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Claims(19)
What is claimed is:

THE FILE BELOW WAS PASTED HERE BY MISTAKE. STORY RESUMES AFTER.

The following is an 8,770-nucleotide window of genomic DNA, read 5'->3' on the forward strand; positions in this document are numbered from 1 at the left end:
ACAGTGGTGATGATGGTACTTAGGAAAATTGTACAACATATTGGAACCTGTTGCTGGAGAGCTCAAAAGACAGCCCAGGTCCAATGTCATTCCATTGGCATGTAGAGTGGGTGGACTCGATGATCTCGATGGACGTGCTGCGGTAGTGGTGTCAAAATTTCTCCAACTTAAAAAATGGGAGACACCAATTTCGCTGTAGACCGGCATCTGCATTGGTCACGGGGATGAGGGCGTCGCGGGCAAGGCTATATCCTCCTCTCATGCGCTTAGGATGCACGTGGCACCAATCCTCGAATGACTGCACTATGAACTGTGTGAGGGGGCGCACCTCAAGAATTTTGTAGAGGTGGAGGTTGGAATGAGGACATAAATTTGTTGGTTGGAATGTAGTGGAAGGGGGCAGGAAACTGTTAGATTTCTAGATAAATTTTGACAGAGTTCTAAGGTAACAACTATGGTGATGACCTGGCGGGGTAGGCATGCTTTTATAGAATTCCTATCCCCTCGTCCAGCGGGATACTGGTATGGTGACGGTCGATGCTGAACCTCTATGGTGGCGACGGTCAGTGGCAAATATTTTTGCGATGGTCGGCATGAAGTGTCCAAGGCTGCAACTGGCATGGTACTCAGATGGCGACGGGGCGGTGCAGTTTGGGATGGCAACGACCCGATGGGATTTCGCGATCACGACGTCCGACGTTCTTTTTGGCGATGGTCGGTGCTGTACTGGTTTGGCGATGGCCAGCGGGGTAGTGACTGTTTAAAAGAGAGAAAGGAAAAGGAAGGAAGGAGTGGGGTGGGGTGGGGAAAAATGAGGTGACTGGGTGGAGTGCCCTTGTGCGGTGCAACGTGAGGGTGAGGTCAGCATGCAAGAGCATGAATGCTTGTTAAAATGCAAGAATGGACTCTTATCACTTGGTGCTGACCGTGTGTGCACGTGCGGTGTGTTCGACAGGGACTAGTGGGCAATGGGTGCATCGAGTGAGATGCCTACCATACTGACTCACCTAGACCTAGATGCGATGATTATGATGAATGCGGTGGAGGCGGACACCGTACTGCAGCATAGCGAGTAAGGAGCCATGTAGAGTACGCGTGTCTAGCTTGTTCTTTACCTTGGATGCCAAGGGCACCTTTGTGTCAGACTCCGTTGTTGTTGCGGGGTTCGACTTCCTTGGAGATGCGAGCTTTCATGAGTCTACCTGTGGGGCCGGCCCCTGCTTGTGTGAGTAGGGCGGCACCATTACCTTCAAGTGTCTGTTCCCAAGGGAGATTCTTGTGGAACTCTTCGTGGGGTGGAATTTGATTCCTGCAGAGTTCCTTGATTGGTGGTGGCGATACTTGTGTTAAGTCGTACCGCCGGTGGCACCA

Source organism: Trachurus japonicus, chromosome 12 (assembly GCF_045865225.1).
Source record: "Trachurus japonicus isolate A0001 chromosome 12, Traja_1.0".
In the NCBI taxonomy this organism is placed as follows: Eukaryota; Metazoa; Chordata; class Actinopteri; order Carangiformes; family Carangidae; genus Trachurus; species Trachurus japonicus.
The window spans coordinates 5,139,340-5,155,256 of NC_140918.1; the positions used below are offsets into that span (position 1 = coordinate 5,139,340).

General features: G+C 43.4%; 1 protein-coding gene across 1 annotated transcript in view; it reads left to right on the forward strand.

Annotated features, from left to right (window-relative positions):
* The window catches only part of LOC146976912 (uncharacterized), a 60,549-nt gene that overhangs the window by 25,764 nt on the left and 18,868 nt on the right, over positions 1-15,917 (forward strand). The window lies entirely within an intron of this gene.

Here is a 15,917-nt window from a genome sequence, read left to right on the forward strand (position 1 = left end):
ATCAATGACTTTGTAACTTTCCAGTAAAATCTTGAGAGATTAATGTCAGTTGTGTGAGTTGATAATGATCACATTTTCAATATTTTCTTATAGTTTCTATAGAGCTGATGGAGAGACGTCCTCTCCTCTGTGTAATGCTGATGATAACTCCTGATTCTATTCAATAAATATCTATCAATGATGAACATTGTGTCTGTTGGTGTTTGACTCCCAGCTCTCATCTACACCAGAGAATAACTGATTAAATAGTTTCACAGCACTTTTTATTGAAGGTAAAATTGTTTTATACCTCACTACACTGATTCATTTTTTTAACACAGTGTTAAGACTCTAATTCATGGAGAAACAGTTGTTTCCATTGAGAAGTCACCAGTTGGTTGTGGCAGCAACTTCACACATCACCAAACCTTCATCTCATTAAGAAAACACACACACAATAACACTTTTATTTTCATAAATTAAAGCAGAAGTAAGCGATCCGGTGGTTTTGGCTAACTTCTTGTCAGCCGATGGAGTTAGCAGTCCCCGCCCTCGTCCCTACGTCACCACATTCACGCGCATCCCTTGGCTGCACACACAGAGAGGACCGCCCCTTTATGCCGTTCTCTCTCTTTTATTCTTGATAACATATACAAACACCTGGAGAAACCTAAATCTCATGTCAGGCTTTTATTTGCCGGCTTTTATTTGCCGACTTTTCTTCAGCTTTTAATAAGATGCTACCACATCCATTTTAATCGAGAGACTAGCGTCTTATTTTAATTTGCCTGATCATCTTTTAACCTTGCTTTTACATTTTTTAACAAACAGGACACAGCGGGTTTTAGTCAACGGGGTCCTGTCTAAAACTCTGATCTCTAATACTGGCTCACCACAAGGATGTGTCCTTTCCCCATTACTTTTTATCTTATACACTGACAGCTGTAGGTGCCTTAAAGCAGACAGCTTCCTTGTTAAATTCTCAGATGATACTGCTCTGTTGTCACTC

1. A tissue sample collection trap comprising a cylindrical container with a suction connector means provided at one end of the container with a port into the container and adapted to connect to a suction means and cooperating therewith, the opposite end of the container being open and adapted to accept a removable cap, a removable cap adapted to fit the container at the open end of the container, the diameter of a section of the inside of the container at the suction connector means end being reduced forming a ledge within that section of the container and adapted to hold a removable tissue trap assembly, a removable tissue trap assembly adapted to slidably engage with the container and comprising two round discs with a plurality of perforations on the surface thereby forming screens adapted to slidably engage with the container and to trap collected tissue samples while allowing effluent to flow through the screens and a hollow tubular handle provided to separate the discs and extend axially from the center of the discs and through the discs to provide a relief pathway for excessive suction and to provide for manual slidable removal of the tissue trap from the container, and a collector connector means with a port into the container extending radially on the perimeter of the container at a positon between the open end of the container and the reduced diameter section at the other end of the container and adapted to connect with a tissue sample collecting device and cooperating therewith to allow tissue samples to be drawn through a port in the collector connecting means and into the container from the tissue sample collecting device.